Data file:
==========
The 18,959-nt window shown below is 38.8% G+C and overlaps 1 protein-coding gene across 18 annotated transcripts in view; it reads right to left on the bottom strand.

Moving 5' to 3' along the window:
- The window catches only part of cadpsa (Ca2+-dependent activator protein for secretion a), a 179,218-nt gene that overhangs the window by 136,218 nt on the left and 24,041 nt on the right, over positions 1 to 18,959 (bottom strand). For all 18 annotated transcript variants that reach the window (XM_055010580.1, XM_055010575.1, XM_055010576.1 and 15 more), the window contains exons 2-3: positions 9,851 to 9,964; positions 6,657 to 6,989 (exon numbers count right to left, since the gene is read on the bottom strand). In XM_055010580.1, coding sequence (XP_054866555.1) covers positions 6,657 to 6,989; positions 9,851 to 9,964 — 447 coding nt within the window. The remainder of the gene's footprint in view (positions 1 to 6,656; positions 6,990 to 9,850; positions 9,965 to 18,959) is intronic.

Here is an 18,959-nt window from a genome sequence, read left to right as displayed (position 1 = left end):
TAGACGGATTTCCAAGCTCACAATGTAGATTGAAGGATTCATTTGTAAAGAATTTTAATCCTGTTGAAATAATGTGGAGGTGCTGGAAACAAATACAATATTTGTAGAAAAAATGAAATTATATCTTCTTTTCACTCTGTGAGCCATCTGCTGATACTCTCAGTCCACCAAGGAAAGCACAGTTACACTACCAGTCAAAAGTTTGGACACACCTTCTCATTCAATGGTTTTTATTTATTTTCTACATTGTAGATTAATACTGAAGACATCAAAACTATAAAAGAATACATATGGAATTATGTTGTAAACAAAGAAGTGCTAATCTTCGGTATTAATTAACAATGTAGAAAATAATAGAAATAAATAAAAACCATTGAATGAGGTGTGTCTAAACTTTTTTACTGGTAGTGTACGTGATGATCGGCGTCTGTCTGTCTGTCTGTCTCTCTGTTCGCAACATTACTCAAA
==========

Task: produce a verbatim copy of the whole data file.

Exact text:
The 18,959-nt window shown below is 38.8% G+C and overlaps 1 protein-coding gene across 18 annotated transcripts in view; it reads right to left on the bottom strand.

Moving 5' to 3' along the window:
- The window catches only part of cadpsa (Ca2+-dependent activator protein for secretion a), a 179,218-nt gene that overhangs the window by 136,218 nt on the left and 24,041 nt on the right, over positions 1 to 18,959 (bottom strand). For all 18 annotated transcript variants that reach the window (XM_055010580.1, XM_055010575.1, XM_055010576.1 and 15 more), the window contains exons 2-3: positions 9,851 to 9,964; positions 6,657 to 6,989 (exon numbers count right to left, since the gene is read on the bottom strand). In XM_055010580.1, coding sequence (XP_054866555.1) covers positions 6,657 to 6,989; positions 9,851 to 9,964 — 447 coding nt within the window. The remainder of the gene's footprint in view (positions 1 to 6,656; positions 6,990 to 9,850; positions 9,965 to 18,959) is intronic.

Here is an 18,959-nt window from a genome sequence, read left to right as displayed (position 1 = left end):
TAGACGGATTTCCAAGCTCACAATGTAGATTGAAGGATTCATTTGTAAAGAATTTTAATCCTGTTGAAATAATGTGGAGGTGCTGGAAACAAATACAATATTTGTAGAAAAAATGAAATTATATCTTCTTTTCACTCTGTGAGCCATCTGCTGATACTCTCAGTCCACCAAGGAAAGCACAGTTACACTACCAGTCAAAAGTTTGGACACACCTTCTCATTCAATGGTTTTTATTTATTTTCTACATTGTAGATTAATACTGAAGACATCAAAACTATAAAAGAATACATATGGAATTATGTTGTAAACAAAGAAGTGCTAATCTTCGGTATTAATTAACAATGTAGAAAATAATAGAAATAAATAAAAACCATTGAATGAGGTGTGTCTAAACTTTTTTACTGGTAGTGTACGTGATGATCGGCGTCTGTCTGTCTGTCTGTCTCTCTGTTCGCAACATTACTCAAA